I know advisers who will swear by certain providers because of their excellent service and support. I also know advisers who will swear at the same provider. -- Mike Barrett
The adviser added: "Claims, overall, have been good. Insurers rightly have put this first, and some have paid claims without the normal evidence they would need.
"But underwriting has been dreadful. Most insurers have now restricted their offering so people living with medical conditions or people who have had something like cancer in the past may now struggle to get cover.
"There is little by way of 'individual consideration' and it's a big step back for the industry, especially if it becomes permanent."
Mr Dennison agreed that insurers had been particularly problematic. He said: "It’s been impossible to call them, all communication has been via email and in most cases it’s taken ages to get a response."
April and May certainly revealed glaring holes in the provision of services to advisers and their clients. But as providers worked on improving their propositions and technology, advisers recognised the efforts.
By the end of May, most platforms had started to improve their performance, as research carried out in May to June by Financial Adviser and FTAdviser among readers found out.
The study revealed most respondents felt providers (excluding platforms) had, generally, performed "moderately well", according to 86 out of 179 respondents, and only 23 advisers said providers (excluding platforms) had performed "not well at all".
But glowing praise was still not forthcoming for investment providers and platforms. Only 11 said providers (ex Platforms) had done "very well", and only 14 out of 179 respondents felt platforms had done "very well" to cope with the complexities of Covid-19.
Nearly all agreed that communication from providers was "very important" or "extremely important" at times such as these.
Mike Barrett, consulting director of the Lang Cat, said that while companies may have started off at a complete loss as to how to address the situation, businesses of all shapes and sizes have subsequently improved.
He said: "All things considered, most providers have adapted as well as could realistically be expected over recent months. The scale of change they had to implement at speed was way beyond most business continuity scenarios they had previously planned for, with the almost complete indefinite closure of their physical offices.
"It’s certainly fair to say a number of providers had a few teething issues. Large providers had a huge challenge to get remote systems and telephones running for hundreds of clients, while smaller providers struggled to implement system changes to enable full paperless processing that advisers were demanding.
"But as we approach three months from the start of lockdown these issues have, in the main, been resolved.”
The lending conundrum
Mortgage providers seem, in the main, to have stepped up to the plate, as far as Martin Stewart, founder of London Money, is concerned.
While some criticised lenders at the start of the crisis in March 2020 for putting the brakes on lending, unsure as to the depth or scope of the Covid-19 lockdown, Mr Stewart said it was "totally within their rights to limit lending".
"When the Covid-19 crisis was finally taken seriously here in the UK it was only natural for lenders to take their foot off the pedal. Thankfully, as we now begin to emerge from the lockdown lenders are slowly beginning to ease criteria and warming up to the notion of lending money again."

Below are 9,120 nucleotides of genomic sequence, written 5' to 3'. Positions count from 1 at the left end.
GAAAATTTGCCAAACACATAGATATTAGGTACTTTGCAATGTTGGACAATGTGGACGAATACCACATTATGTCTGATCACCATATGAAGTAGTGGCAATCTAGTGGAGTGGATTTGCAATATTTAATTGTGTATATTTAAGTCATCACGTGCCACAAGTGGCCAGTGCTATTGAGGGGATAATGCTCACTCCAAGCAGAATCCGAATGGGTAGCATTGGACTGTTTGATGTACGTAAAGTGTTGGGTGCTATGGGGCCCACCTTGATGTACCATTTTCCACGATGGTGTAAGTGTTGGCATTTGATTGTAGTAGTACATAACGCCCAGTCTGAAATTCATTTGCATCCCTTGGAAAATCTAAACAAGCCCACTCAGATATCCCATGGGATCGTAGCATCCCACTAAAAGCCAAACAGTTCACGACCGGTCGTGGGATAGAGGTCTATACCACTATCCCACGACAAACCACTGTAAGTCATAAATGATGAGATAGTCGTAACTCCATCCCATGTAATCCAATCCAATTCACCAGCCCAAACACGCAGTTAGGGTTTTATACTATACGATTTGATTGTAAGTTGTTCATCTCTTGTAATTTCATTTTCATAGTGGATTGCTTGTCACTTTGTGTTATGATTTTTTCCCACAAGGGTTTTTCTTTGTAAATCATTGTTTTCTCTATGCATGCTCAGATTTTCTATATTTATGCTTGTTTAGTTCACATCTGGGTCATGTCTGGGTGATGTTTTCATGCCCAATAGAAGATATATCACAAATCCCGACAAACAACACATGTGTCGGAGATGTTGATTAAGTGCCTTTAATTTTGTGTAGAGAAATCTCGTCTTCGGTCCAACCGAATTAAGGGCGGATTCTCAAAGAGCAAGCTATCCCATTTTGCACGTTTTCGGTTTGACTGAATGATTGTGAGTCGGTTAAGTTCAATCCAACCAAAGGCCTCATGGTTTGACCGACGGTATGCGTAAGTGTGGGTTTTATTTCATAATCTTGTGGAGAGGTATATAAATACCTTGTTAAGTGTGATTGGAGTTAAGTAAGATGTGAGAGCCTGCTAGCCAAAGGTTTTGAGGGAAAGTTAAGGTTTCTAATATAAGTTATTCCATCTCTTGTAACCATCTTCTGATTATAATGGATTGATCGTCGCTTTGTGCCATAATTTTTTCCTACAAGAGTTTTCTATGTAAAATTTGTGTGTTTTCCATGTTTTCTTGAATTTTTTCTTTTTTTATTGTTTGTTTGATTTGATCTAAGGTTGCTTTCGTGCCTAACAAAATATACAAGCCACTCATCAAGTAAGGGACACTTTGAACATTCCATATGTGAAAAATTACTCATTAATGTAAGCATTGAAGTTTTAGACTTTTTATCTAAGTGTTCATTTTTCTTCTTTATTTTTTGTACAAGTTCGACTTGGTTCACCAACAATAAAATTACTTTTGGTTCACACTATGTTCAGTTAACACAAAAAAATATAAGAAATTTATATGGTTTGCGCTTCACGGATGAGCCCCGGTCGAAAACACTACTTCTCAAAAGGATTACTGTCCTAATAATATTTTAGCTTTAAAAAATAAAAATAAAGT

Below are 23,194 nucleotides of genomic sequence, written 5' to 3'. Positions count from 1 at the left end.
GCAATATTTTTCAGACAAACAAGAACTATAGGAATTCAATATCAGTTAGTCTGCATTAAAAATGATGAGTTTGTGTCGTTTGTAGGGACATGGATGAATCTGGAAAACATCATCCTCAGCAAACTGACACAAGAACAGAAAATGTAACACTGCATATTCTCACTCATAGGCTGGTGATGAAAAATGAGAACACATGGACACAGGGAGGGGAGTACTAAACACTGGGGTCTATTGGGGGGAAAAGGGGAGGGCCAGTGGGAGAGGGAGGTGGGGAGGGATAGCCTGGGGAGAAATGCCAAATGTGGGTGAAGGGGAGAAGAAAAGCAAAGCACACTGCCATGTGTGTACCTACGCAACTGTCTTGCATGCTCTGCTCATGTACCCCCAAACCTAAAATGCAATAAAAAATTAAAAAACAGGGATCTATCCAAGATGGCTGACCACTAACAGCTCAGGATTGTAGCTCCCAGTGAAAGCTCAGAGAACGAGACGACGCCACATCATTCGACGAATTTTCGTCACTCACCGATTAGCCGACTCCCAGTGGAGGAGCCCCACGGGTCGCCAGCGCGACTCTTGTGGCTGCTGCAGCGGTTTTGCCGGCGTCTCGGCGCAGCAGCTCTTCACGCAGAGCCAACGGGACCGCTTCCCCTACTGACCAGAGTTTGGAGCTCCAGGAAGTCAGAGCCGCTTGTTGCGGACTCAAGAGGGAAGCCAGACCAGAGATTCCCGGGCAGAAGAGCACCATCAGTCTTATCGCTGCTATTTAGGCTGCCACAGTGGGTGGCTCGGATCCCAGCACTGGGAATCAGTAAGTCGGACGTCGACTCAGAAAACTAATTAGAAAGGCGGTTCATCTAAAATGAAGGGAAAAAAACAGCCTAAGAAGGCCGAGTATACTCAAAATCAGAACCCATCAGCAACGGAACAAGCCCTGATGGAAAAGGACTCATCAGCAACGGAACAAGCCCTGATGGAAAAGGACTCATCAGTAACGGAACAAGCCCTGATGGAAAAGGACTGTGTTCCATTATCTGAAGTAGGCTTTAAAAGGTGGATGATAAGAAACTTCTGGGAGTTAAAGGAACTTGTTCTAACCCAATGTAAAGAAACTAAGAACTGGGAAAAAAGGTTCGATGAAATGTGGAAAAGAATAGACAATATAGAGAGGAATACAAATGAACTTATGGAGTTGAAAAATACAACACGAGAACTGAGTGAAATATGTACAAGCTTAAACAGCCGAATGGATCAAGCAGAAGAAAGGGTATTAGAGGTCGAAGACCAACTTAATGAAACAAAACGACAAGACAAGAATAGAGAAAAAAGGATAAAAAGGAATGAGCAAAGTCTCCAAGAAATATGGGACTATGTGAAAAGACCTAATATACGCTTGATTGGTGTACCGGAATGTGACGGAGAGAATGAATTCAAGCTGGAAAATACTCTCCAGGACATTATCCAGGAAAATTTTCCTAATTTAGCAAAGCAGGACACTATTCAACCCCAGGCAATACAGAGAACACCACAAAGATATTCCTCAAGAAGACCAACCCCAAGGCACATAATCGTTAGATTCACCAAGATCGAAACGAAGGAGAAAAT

With lenders "strong-armed in to the mortgage payment holiday situation", Mr Stewart believes this could become "another fiasco" - albeit not of lenders' own making.
"Unfortunately , many people just saw the word ‘holiday’ and decided to treat it as such".
But this did not mean the service levels diminished. He explained: "This had a massive impact on lenders' resources and they had to move a lot of headcount to cover the influx of calls – 70,000 over three days for some lenders. This then had a negative impact on service lenders for new lending departments.
"Finally, the lenders were also put at the forefront of the CBILS and Bounce Back Loans initiative. Once again, they were actively encouraged to put their own money in to a confused market and then criticised by many for not doing so quick enough.
"From our personal experience at LM we have seen nothing but positive things from the lenders. They have tried to support us throughout and where possible."
He praised lenders' business development managers for being available and willing to help out with criteria and cases. "There have been some arbitrary lending decisions, but we are witnesses to that all the time throughout a normal year.
"Yes, valuations have been a concern and getting them undertaken has been difficult but let's not forget, the lockdown was a legal requirement and forced lenders to develop new ways of doing business while keeping the lights on in the market for the benefit of us all.”
Most advisers acknowledge the challenges presented by Covid-19, and have welcomed moves from providers, lenders and platforms to work around these. But the gaps in service levels at some companies and in some sectors have been made all too apparent.
Then again, as the Lang Cat's Mr Barrett added: "The topic of service is always one that has the potential to get advisers hot under the collar, not least since the experience can be so inconsistent.
"I know advisers who will swear by certain providers because of their excellent service and support. I also know advisers who will swear at the same provider."
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Simoney Kyriakou is editor of Financial Adviser